How to be more like-able
To be more like-able you want to display open and consistent body language. A useful and conscious attitude is the foundation for mindful body language. But what is mindful body language exactly?
There are two main 2 categories for body language, open and closed body language.
Open body language exposes the heart and full body, which suggests you are not just willing but enthusiastic about this conversation. Imagine two people starting a conversation facing one another heart to heart, they form a powerful bond and mutual trust is likely to increase here.
Closed body language on the other hand protects the heart though gestures that express resistance to the conversational energy. Feelings like frustration, impatience and nervousness are common here and can be great indicators for you to change to a more open position and take control of your energy.
Crossed arms are one of the most common gestures of closed body language. Now keep in mind that the person might just feel cold or is tired, which might also cause people to cross their arms. Body language has to always be seen in situational context. Crossing one’s arms protects the heart and therefore one’s feelings and may be even the self-image. Donald Trump is a great example of closed body language.
Turning your body sideways relative to your conversational partner can also evoke a similar feeling and acts also as protective mechanism. If you notice someone moving into this position, try to open them back up before pushing on with your point or you might lose them altogether.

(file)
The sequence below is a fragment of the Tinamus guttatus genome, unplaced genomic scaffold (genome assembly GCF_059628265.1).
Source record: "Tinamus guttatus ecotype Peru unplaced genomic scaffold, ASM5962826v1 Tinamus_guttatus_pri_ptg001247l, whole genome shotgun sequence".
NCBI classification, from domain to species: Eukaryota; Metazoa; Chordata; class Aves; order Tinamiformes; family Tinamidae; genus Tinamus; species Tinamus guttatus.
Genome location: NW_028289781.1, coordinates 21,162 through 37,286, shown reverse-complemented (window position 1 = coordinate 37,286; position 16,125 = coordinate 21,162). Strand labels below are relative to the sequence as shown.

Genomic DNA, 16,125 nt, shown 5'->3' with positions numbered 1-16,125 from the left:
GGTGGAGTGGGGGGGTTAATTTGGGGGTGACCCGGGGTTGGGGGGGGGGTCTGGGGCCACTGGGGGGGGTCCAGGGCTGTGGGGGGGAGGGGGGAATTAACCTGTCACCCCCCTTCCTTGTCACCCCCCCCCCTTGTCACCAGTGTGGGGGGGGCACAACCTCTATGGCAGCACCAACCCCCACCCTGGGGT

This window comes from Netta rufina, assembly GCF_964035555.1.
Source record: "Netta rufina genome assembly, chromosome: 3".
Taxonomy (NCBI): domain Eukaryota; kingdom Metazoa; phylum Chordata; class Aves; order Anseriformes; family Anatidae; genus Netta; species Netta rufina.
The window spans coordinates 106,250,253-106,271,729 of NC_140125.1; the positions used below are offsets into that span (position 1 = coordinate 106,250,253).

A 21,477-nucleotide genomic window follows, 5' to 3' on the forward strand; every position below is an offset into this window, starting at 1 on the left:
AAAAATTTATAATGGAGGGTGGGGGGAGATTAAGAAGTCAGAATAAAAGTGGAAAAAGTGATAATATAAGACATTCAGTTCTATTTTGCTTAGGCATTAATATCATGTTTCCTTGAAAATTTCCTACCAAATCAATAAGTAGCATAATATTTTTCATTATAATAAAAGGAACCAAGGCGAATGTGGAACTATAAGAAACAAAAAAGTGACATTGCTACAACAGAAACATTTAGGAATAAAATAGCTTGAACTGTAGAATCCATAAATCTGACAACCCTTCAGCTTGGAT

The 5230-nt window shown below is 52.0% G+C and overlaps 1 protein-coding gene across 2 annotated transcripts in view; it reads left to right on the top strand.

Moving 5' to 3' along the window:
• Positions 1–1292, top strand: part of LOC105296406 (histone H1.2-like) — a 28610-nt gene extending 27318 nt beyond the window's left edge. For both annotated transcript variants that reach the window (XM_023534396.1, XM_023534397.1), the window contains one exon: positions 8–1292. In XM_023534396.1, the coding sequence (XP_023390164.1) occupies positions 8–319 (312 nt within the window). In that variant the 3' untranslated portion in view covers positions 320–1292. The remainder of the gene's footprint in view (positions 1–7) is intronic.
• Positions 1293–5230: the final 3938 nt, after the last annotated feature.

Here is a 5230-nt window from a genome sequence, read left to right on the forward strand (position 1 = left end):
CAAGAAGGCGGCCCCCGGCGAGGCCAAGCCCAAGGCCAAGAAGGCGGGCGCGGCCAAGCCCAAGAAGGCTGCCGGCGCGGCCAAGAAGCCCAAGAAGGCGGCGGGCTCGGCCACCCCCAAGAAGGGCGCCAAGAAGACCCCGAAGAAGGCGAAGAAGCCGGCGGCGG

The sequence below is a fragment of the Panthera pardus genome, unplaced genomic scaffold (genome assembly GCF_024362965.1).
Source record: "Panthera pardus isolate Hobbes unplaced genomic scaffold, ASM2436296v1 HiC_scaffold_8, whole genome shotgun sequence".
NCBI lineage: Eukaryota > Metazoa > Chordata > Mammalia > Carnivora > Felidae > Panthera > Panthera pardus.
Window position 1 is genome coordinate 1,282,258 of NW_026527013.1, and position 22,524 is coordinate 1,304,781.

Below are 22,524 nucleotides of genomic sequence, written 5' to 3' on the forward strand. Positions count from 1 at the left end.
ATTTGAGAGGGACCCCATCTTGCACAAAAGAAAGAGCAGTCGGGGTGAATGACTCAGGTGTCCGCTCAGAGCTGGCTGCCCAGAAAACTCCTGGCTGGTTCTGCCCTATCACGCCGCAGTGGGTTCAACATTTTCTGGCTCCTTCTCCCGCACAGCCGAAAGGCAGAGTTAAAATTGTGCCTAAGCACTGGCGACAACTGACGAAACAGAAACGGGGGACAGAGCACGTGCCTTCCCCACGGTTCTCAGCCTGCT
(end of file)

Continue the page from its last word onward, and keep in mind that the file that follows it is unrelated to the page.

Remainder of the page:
Body language is not just about the body it is also your facial expressions that can be open or closed as well. A open face smiles, makes eye contact and displays clear expressions such as raised eye-brows, nodding along and may be even wandering eyes to see images in their mind painted by your words.
A closed face looks stern and avoids eye contact or has clenched jaw muscles, may be even heavy breathing is present.
Another key to ensuring people authentically connect with you is displaying a consistent and congruous message across your entire body. Inconsistencies tend to bother people and you might run the danger of being misinterpreted or even misunderstood or disliked altogether.
When we look at the mindful communication method we see it is made up of four communication pillars, body language and tone including pitch and pace and language. So what you say and how you say it shapes the psychological space for the conversational dynamic to arise in.
If your message is not aligned across the pillars of mindful communication the other person might begin to assume you are not being truthful and both of you will feel unpleasant.
Just think of a friend that says ‘I’m fine’ while he or she looks away with crossed arms while tapping the foot or shifting uncomfortable in the chair. It’s not hard to tell that they aren’t feeling ‘fine’ at all, which robs their words of credibility and creates awkwardness.
So be mindful of your open or closed body language signals and actively adjust your body to emphasis your message with the right energy and remain like-able and authentic.